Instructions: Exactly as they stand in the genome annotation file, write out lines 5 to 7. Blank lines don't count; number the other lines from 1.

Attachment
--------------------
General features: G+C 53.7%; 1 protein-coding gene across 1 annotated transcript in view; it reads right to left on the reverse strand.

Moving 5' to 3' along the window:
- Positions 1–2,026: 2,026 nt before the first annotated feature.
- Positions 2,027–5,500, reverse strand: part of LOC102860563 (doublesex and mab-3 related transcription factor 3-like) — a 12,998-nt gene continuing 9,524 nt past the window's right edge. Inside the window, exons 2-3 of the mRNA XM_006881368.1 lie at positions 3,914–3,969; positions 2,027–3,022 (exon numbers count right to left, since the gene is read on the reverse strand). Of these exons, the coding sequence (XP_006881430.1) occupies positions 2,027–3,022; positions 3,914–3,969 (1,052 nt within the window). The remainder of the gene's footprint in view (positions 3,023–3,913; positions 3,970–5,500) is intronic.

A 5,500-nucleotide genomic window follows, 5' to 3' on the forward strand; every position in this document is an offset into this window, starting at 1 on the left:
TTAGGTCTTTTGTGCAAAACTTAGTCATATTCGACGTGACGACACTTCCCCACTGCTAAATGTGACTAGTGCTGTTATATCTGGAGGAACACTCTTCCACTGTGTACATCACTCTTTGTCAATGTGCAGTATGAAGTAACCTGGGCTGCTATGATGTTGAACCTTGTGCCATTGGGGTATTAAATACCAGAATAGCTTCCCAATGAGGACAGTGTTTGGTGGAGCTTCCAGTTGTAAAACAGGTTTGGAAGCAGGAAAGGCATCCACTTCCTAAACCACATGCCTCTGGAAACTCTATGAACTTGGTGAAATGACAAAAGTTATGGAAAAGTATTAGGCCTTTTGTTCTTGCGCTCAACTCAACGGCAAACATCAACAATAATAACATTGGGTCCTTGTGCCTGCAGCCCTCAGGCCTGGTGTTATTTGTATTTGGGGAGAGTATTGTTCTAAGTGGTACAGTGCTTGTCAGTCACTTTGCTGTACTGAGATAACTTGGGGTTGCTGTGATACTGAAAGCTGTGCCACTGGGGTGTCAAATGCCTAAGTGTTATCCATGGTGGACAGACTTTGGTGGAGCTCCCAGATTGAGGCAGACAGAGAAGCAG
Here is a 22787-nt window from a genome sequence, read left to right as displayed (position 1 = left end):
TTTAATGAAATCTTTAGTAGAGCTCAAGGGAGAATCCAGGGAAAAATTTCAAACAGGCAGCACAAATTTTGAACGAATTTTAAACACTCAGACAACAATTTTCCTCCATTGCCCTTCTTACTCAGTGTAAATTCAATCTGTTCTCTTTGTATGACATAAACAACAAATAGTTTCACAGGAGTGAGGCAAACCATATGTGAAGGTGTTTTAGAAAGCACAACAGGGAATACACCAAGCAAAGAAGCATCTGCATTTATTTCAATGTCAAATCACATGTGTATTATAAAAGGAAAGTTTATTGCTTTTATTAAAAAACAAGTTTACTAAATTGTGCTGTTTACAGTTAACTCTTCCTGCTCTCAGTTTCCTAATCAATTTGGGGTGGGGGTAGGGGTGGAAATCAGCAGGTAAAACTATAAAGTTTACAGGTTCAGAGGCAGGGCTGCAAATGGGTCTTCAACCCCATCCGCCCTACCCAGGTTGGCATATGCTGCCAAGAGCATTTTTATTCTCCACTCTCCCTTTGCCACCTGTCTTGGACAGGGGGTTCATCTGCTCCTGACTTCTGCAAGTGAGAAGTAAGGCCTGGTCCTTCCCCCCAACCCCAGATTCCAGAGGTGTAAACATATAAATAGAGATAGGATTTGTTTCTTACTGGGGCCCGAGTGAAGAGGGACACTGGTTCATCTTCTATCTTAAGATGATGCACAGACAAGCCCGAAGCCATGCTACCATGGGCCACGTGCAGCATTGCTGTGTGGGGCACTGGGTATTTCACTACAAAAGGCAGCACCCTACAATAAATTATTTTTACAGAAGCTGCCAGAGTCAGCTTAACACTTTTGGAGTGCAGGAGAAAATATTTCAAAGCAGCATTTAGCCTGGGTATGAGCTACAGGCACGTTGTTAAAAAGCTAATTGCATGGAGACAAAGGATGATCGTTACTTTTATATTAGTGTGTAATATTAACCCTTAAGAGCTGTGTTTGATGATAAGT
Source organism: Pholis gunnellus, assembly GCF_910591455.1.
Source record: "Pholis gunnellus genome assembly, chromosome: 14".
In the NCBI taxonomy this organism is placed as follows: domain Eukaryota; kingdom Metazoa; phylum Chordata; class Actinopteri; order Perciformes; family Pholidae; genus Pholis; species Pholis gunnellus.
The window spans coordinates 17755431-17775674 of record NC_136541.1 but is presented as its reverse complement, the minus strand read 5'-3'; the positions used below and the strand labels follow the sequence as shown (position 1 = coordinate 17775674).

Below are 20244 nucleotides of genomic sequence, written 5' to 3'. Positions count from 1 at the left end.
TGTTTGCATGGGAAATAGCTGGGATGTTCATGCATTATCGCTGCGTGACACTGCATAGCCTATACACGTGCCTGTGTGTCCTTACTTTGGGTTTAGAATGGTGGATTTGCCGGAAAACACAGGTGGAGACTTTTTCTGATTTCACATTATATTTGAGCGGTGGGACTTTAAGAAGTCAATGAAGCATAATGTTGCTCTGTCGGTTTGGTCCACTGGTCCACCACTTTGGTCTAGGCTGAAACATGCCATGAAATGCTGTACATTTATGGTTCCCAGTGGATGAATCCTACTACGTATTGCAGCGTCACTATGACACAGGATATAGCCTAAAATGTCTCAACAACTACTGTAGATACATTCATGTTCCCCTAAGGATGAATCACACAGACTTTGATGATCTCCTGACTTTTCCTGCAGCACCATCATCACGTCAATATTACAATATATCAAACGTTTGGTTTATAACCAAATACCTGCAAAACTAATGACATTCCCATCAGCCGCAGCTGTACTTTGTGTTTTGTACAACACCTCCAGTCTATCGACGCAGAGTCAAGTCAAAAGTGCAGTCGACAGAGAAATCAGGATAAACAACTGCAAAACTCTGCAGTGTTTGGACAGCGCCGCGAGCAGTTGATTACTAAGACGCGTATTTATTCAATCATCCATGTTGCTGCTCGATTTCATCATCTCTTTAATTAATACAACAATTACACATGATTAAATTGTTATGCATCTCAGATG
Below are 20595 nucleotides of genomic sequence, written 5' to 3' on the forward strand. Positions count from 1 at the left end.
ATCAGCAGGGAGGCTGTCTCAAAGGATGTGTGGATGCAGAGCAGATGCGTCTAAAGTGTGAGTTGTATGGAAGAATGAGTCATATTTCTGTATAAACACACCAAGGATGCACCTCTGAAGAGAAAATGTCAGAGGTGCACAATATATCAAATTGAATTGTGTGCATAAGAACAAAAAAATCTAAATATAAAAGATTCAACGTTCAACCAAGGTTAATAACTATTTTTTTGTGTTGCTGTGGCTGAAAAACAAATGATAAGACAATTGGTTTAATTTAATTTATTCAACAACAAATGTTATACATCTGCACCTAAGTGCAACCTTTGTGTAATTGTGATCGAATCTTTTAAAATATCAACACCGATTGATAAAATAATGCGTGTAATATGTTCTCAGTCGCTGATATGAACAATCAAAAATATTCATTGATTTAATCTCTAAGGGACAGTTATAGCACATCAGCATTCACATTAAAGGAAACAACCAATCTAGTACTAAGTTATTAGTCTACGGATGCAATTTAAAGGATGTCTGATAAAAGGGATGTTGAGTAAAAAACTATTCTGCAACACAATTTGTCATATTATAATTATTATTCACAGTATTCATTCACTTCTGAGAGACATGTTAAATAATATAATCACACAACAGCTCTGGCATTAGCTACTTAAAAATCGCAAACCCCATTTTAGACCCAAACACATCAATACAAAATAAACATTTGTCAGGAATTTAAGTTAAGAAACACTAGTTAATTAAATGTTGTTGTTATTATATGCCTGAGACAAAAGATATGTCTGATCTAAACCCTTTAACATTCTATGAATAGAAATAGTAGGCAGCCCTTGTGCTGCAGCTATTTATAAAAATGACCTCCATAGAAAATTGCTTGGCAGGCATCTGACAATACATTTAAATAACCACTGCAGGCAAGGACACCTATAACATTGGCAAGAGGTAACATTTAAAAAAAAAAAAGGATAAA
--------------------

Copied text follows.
A 5,500-nucleotide genomic window follows, 5' to 3' on the forward strand; every position in this document is an offset into this window, starting at 1 on the left:
TTAGGTCTTTTGTGCAAAACTTAGTCATATTCGACGTGACGACACTTCCCCACTGCTAAATGTGACTAGTGCTGTTATATCTGGAGGAACACTCTTCCACTGTGTACATCACTCTTTGTCAATGTGCAGTATGAAGTAACCTGGGCTGCTATGATGTTGAACCTTGTGCCATTGGGGTATTAAATACCAGAATAGCTTCCCAATGAGGACAGTGTTTGGTGGAGCTTCCAGTTGTAAAACAGGTTTGGAAGCAGGAAAGGCATCCACTTCCTAAACCACATGCCTCTGGAAACTCTATGAACTTGGTGAAATGACAAAAGTTATGGAAAAGTATTAGGCCTTTTGTTCTTGCGCTCAACTCAACGGCAAACATCAACAATAATAACATTGGGTCCTTGTGCCTGCAGCCCTCAGGCCTGGTGTTATTTGTATTTGGGGAGAGTATTGTTCTAAGTGGTACAGTGCTTGTCAGTCACTTTGCTGTACTGAGATAACTTGGGGTTGCTGTGATACTGAAAGCTGTGCCACTGGGGTGTCAAATGCCTAAGTGTTATCCATGGTGGACAGACTTTGGTGGAGCTCCCAGATTGAGGCAGACAGAGAAGCAG
Here is a 22787-nt window from a genome sequence, read left to right as displayed (position 1 = left end):